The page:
Oh, the places I went

Edit 25/2/15: Fixed the location history link.

Did you know that if you opt into Google location services on your Android phone (I’m sure Apple/iOS do something similar) you can view a map of all the places you – or rather, your phone – has been using the Google Location History tool? Since a smartphone loses a great deal of its utility without your agreeing to location sharing, chances are if you use an Android you’ll have a map of your own to look at. I guess this is cause for alarm but it’s nice to know that I have the ability to at least view – and manage – the information I hand over.

You can only view up to 30 days of history at a time, so I used my data from June to August last year to construct a composite map of my brief travels in Europe. Everything is there: New Haven to JFK, JFK-FRA, FRA-LHR, LHR-EDI, the train back down to London; FRA-TXL, then meandering slowly down to Mannheim with a stop in Prague to visit my friend; after setting up in Mannheim, weekend visits to cities in Baden-Württemberg, and one logistically challenging but very successful trip to Denmark; finally, the flight back to the US and bus back to New Haven. This map reminded me of little details I’d already forgotten about – not a good sign for my memory, I guess…


I thought this was a very fun data set to look at, although it’s obviously also another instance of the weird narcissism that quantified-self movement leads to when taken to an extreme. My movements during the academic year are less interesting, reflecting the small Yale bubble I live within, with an occasional trip to Boston or New York for choral performances, as well as cycling to neighboring towns down my bike trail of choice.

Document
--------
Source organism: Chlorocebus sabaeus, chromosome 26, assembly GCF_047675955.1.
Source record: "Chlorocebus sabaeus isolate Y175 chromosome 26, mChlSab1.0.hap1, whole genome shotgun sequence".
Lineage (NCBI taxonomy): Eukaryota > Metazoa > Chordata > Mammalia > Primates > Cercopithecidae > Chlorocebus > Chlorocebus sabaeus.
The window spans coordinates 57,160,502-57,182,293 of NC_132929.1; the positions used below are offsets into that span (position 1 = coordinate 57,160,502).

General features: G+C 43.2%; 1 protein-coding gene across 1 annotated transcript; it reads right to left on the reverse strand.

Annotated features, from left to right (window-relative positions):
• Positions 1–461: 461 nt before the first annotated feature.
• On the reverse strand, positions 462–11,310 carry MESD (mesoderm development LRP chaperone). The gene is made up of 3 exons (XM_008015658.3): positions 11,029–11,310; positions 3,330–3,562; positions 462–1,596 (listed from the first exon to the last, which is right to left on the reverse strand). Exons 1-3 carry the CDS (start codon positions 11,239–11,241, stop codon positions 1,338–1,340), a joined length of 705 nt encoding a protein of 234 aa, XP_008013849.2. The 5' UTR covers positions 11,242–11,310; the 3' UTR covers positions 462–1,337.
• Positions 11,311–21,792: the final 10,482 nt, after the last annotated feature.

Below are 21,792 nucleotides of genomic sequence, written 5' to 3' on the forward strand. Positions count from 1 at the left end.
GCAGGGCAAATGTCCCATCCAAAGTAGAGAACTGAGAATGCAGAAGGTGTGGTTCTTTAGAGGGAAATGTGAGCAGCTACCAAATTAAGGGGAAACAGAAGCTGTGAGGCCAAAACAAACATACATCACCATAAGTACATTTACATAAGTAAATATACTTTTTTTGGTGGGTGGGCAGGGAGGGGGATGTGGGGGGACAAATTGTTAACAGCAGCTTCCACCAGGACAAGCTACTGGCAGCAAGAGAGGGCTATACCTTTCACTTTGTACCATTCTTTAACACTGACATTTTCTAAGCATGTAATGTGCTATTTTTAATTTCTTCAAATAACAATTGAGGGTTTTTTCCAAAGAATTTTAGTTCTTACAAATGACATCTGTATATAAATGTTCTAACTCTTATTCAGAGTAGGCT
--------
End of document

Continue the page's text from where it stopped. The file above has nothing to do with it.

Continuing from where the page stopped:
I thought briefly about how this related to infosec and privacy, but because I’m not European, I wasn’t particularly bothered by the location tracking: it was something I’d consented to, after all. (I do remember being initially annoyed at how Google was strong-arming me into giving up data.) If anything, seeing this map was reassuring: it lulled me into believing that my data was only being put to benign uses like helping me relive my tourist memories. I’d definitely like to discuss these issues more, though, which is why I was saddened today to find out that a class I didn’t sign up for (because I thought it was a really intense crypto course that required background) is a really fun discussion-based course that debates these exact issues.

Discussion-based computer science course sounds like an oxymoron and also the sort of thing I’d love to take. On Thursday I’ll be attending a talk by Peter Swire on why computer scientists need to play a larger role in public policy. It’s supposed to be very good – I’m looking forward to it.

In other academic news, I’m taking a class on medieval manuscripts this semester, and it’s been pretty fun so far. It’s my first “real” humanities course; I considered a military history course last semester, but it was too intense and required an intimate familiarity with the history of Europe despite being billed as an introductory class. Look at this cool manuscript I briefly examined on Monday! It’s a really narrow and long (1.73m) scroll – that’s my hand in the picture.


Last Friday I finished writing my first humanities paper for this class’midterm evaluation, and it was much more difficult than I expected – even after two discussions with the teaching fellow to get an idea of the arguments I’d be advancing. I’ve always known in the abstract that I’m not yet as well-rounded as I’d like, but only while struggling to say interesting things about a seemingly boring old book did it really strike me how little I know about thinking and argumentation in this manner. I pointed out my discomfort with the vague and subjective nature of my argument to the teaching fellow, who responded (misrepresenting the nature of science I thought) that English [scholarship] is about thinking, not finding the right answers.

If all goes well, I’ll be done with my computer science major next semester, and I’m hoping to use a good chunk of the remaining credits on more humanities classes, as well as bringing back cognition and linguistics, which have fallen slightly by the wayside this past year.


First attempts at packing for Mannheim

My first attempts at packing for a summer in Europe.